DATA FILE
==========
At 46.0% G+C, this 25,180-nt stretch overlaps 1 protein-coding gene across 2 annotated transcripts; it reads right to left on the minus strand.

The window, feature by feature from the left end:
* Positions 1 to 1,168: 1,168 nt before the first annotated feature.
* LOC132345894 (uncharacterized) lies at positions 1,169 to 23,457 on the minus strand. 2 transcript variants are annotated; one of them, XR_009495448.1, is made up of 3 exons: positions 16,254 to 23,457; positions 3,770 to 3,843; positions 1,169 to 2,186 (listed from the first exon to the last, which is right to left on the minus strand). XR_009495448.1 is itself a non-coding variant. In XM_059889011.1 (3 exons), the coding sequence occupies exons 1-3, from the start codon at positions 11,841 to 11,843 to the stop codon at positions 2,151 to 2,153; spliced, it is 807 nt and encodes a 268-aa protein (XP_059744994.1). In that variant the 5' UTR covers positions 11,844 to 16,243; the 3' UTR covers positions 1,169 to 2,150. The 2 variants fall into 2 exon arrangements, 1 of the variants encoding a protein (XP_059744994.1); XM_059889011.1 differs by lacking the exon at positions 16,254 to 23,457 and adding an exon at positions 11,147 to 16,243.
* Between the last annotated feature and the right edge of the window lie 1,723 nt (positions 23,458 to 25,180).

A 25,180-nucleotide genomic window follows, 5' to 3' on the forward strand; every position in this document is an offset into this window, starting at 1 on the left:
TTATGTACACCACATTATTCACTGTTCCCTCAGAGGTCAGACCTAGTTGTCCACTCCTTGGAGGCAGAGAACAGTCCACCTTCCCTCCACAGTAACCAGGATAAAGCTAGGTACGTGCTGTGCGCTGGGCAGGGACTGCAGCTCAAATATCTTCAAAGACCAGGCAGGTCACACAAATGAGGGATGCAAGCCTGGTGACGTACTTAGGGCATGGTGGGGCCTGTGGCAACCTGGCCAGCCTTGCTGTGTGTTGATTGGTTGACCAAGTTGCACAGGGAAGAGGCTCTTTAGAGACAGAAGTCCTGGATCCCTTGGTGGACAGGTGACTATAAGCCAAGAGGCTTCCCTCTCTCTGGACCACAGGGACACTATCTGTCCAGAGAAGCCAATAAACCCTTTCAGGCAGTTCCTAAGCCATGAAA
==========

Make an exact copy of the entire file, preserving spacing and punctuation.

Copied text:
At 46.0% G+C, this 25,180-nt stretch overlaps 1 protein-coding gene across 2 annotated transcripts; it reads right to left on the minus strand.

The window, feature by feature from the left end:
* Positions 1 to 1,168: 1,168 nt before the first annotated feature.
* LOC132345894 (uncharacterized) lies at positions 1,169 to 23,457 on the minus strand. 2 transcript variants are annotated; one of them, XR_009495448.1, is made up of 3 exons: positions 16,254 to 23,457; positions 3,770 to 3,843; positions 1,169 to 2,186 (listed from the first exon to the last, which is right to left on the minus strand). XR_009495448.1 is itself a non-coding variant. In XM_059889011.1 (3 exons), the coding sequence occupies exons 1-3, from the start codon at positions 11,841 to 11,843 to the stop codon at positions 2,151 to 2,153; spliced, it is 807 nt and encodes a 268-aa protein (XP_059744994.1). In that variant the 5' UTR covers positions 11,844 to 16,243; the 3' UTR covers positions 1,169 to 2,150. The 2 variants fall into 2 exon arrangements, 1 of the variants encoding a protein (XP_059744994.1); XM_059889011.1 differs by lacking the exon at positions 16,254 to 23,457 and adding an exon at positions 11,147 to 16,243.
* Between the last annotated feature and the right edge of the window lie 1,723 nt (positions 23,458 to 25,180).

A 25,180-nucleotide genomic window follows, 5' to 3' on the forward strand; every position in this document is an offset into this window, starting at 1 on the left:
TTATGTACACCACATTATTCACTGTTCCCTCAGAGGTCAGACCTAGTTGTCCACTCCTTGGAGGCAGAGAACAGTCCACCTTCCCTCCACAGTAACCAGGATAAAGCTAGGTACGTGCTGTGCGCTGGGCAGGGACTGCAGCTCAAATATCTTCAAAGACCAGGCAGGTCACACAAATGAGGGATGCAAGCCTGGTGACGTACTTAGGGCATGGTGGGGCCTGTGGCAACCTGGCCAGCCTTGCTGTGTGTTGATTGGTTGACCAAGTTGCACAGGGAAGAGGCTCTTTAGAGACAGAAGTCCTGGATCCCTTGGTGGACAGGTGACTATAAGCCAAGAGGCTTCCCTCTCTCTGGACCACAGGGACACTATCTGTCCAGAGAAGCCAATAAACCCTTTCAGGCAGTTCCTAAGCCATGAAA